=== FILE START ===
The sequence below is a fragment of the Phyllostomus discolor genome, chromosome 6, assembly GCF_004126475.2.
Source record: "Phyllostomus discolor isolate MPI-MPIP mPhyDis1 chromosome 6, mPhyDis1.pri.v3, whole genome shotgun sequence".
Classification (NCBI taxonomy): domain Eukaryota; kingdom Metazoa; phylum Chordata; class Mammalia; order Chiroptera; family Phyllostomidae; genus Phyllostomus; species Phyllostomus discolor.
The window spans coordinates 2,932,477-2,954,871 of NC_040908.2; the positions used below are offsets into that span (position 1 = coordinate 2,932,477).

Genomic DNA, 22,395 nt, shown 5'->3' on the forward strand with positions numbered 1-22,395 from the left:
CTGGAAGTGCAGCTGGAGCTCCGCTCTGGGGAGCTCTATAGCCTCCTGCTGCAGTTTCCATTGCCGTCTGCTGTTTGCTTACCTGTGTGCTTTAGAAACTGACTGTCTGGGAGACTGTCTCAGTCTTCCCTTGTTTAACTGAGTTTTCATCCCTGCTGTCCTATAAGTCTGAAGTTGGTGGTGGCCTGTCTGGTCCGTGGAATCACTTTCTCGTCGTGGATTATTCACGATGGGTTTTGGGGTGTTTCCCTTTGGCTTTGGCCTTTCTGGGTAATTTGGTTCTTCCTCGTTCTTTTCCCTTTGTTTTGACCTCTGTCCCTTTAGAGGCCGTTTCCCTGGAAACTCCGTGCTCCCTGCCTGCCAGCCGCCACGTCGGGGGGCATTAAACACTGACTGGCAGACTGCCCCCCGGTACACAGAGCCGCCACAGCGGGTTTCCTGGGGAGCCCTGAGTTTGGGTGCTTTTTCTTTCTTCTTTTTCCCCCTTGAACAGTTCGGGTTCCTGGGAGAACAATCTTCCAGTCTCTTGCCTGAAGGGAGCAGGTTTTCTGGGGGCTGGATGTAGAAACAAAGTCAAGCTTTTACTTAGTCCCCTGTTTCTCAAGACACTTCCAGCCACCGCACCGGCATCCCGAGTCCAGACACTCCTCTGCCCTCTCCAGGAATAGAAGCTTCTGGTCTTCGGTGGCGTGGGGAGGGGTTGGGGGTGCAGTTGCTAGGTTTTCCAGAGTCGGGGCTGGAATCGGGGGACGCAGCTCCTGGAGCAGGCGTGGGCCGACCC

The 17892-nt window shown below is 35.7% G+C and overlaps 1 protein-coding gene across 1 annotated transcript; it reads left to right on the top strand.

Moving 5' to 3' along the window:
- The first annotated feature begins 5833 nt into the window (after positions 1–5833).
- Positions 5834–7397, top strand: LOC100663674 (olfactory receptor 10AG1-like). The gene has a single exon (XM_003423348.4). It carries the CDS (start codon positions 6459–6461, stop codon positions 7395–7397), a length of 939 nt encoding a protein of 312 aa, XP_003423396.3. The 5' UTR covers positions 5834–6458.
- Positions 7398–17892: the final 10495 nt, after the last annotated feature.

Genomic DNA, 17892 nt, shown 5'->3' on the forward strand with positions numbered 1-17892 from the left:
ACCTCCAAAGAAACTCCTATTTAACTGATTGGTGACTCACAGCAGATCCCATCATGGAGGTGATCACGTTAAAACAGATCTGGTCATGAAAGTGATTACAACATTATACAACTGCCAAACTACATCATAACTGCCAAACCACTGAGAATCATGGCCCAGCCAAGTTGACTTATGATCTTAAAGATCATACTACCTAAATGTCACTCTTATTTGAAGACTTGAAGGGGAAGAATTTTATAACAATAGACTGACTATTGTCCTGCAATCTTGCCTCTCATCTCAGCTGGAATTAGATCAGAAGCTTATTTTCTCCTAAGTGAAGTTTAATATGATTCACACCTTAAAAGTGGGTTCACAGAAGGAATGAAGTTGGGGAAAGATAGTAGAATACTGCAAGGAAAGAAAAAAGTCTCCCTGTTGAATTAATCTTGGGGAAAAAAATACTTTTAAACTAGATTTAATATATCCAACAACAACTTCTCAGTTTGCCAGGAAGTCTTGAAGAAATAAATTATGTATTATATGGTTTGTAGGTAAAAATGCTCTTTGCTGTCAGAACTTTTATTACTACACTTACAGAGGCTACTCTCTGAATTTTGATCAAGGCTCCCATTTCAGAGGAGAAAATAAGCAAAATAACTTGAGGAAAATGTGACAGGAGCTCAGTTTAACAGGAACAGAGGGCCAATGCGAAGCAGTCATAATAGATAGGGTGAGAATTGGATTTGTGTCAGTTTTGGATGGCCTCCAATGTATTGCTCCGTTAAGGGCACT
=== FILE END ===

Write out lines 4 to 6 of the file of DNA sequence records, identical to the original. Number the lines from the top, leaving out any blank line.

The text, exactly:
The window spans coordinates 2,932,477-2,954,871 of NC_040908.2; the positions used below are offsets into that span (position 1 = coordinate 2,932,477).

Genomic DNA, 22,395 nt, shown 5'->3' on the forward strand with positions numbered 1-22,395 from the left:
CTGGAAGTGCAGCTGGAGCTCCGCTCTGGGGAGCTCTATAGCCTCCTGCTGCAGTTTCCATTGCCGTCTGCTGTTTGCTTACCTGTGTGCTTTAGAAACTGACTGTCTGGGAGACTGTCTCAGTCTTCCCTTGTTTAACTGAGTTTTCATCCCTGCTGTCCTATAAGTCTGAAGTTGGTGGTGGCCTGTCTGGTCCGTGGAATCACTTTCTCGTCGTGGATTATTCACGATGGGTTTTGGGGTGTTTCCCTTTGGCTTTGGCCTTTCTGGGTAATTTGGTTCTTCCTCGTTCTTTTCCCTTTGTTTTGACCTCTGTCCCTTTAGAGGCCGTTTCCCTGGAAACTCCGTGCTCCCTGCCTGCCAGCCGCCACGTCGGGGGGCATTAAACACTGACTGGCAGACTGCCCCCCGGTACACAGAGCCGCCACAGCGGGTTTCCTGGGGAGCCCTGAGTTTGGGTGCTTTTTCTTTCTTCTTTTTCCCCCTTGAACAGTTCGGGTTCCTGGGAGAACAATCTTCCAGTCTCTTGCCTGAAGGGAGCAGGTTTTCTGGGGGCTGGATGTAGAAACAAAGTCAAGCTTTTACTTAGTCCCCTGTTTCTCAAGACACTTCCAGCCACCGCACCGGCATCCCGAGTCCAGACACTCCTCTGCCCTCTCCAGGAATAGAAGCTTCTGGTCTTCGGTGGCGTGGGGAGGGGTTGGGGGTGCAGTTGCTAGGTTTTCCAGAGTCGGGGCTGGAATCGGGGGACGCAGCTCCTGGAGCAGGCGTGGGCCGACCC